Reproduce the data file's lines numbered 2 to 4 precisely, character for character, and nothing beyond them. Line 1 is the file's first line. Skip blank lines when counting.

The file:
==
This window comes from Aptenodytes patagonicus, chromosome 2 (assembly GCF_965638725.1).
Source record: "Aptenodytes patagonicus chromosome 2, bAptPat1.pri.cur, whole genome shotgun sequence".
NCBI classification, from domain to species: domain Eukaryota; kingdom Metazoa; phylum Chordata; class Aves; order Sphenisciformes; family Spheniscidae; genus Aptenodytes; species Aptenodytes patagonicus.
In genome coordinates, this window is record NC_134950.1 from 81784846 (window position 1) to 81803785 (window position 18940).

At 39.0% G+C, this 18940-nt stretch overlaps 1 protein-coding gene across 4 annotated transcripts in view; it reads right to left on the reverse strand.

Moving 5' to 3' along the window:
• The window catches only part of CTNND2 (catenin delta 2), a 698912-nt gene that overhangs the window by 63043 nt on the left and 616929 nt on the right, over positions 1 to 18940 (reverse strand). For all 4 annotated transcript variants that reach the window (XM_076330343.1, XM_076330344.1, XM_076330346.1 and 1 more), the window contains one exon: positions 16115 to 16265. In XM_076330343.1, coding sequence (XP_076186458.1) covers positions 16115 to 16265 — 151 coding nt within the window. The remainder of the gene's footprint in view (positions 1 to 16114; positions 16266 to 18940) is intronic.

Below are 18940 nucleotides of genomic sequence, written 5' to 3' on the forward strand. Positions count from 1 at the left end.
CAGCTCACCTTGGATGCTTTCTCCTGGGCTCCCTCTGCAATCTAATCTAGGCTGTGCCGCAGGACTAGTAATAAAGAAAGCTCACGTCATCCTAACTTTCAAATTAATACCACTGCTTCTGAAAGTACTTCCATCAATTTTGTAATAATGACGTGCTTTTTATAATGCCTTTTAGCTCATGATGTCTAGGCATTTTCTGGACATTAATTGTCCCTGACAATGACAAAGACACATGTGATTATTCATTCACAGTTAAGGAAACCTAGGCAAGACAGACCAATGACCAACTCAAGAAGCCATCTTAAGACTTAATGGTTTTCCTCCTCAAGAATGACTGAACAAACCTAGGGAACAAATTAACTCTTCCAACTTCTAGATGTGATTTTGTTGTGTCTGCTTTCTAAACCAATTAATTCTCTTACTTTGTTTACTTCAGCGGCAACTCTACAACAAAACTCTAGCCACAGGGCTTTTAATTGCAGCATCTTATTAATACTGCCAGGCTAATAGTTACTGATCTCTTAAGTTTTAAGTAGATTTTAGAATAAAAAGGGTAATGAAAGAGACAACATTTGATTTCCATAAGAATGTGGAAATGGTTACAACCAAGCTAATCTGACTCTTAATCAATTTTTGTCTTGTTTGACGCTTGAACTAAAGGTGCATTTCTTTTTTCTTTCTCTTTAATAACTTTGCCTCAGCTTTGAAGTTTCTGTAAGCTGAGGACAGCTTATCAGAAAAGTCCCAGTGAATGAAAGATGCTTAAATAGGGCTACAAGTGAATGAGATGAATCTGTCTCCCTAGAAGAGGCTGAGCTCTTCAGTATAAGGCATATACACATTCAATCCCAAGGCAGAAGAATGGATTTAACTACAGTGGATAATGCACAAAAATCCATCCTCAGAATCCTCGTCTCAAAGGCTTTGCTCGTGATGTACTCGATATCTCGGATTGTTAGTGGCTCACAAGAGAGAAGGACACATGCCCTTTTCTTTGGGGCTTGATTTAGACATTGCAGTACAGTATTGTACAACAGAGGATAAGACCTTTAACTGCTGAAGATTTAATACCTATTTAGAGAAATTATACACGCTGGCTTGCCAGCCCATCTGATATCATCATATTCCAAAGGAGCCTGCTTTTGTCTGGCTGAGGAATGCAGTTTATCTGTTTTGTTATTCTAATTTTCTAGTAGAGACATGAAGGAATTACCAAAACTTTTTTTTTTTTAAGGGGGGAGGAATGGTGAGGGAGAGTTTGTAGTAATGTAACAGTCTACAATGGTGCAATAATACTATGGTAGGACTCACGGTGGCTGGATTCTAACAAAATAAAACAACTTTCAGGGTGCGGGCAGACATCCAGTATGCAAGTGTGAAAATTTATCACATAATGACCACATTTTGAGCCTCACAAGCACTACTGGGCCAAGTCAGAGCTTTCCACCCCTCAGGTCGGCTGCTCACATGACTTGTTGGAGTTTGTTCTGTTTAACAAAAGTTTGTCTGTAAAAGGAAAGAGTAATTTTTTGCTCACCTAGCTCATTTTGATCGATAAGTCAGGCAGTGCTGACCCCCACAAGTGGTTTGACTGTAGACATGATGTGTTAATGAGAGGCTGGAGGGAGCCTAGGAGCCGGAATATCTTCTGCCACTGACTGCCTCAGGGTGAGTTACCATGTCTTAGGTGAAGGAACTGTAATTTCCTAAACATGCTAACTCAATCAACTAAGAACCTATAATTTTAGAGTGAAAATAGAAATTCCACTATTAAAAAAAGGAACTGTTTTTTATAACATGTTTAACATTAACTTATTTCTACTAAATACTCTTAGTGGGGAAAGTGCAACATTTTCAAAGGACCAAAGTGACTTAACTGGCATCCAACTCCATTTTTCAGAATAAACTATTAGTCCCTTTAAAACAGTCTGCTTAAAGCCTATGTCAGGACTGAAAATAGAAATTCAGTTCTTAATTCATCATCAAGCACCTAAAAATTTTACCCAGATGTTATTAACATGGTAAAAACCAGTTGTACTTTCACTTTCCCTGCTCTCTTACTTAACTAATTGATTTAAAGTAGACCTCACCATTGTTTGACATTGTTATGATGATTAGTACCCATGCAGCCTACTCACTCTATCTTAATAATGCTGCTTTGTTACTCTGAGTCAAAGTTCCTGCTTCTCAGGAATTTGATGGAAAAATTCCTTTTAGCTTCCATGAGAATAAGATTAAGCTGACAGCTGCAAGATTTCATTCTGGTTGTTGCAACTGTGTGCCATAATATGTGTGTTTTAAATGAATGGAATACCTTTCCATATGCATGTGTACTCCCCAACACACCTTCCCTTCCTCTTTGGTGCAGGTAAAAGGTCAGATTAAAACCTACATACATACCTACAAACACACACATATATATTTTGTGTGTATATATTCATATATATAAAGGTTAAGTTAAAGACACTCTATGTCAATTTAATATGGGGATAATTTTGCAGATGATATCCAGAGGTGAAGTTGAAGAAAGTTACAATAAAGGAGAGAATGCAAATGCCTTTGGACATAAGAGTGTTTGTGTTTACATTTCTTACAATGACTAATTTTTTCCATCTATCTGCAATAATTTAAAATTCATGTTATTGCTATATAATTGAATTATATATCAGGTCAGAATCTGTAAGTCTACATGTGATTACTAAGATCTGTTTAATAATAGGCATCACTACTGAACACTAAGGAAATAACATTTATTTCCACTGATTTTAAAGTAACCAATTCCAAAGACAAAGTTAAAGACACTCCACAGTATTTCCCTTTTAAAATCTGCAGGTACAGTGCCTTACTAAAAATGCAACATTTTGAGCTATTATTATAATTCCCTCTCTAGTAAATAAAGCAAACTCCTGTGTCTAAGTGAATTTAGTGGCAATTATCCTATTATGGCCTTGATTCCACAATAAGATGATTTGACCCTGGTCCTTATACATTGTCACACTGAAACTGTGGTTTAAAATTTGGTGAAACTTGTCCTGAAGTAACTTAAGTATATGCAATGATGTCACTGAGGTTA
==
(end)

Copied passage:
Source record: "Aptenodytes patagonicus chromosome 2, bAptPat1.pri.cur, whole genome shotgun sequence".
NCBI classification, from domain to species: domain Eukaryota; kingdom Metazoa; phylum Chordata; class Aves; order Sphenisciformes; family Spheniscidae; genus Aptenodytes; species Aptenodytes patagonicus.
In genome coordinates, this window is record NC_134950.1 from 81784846 (window position 1) to 81803785 (window position 18940).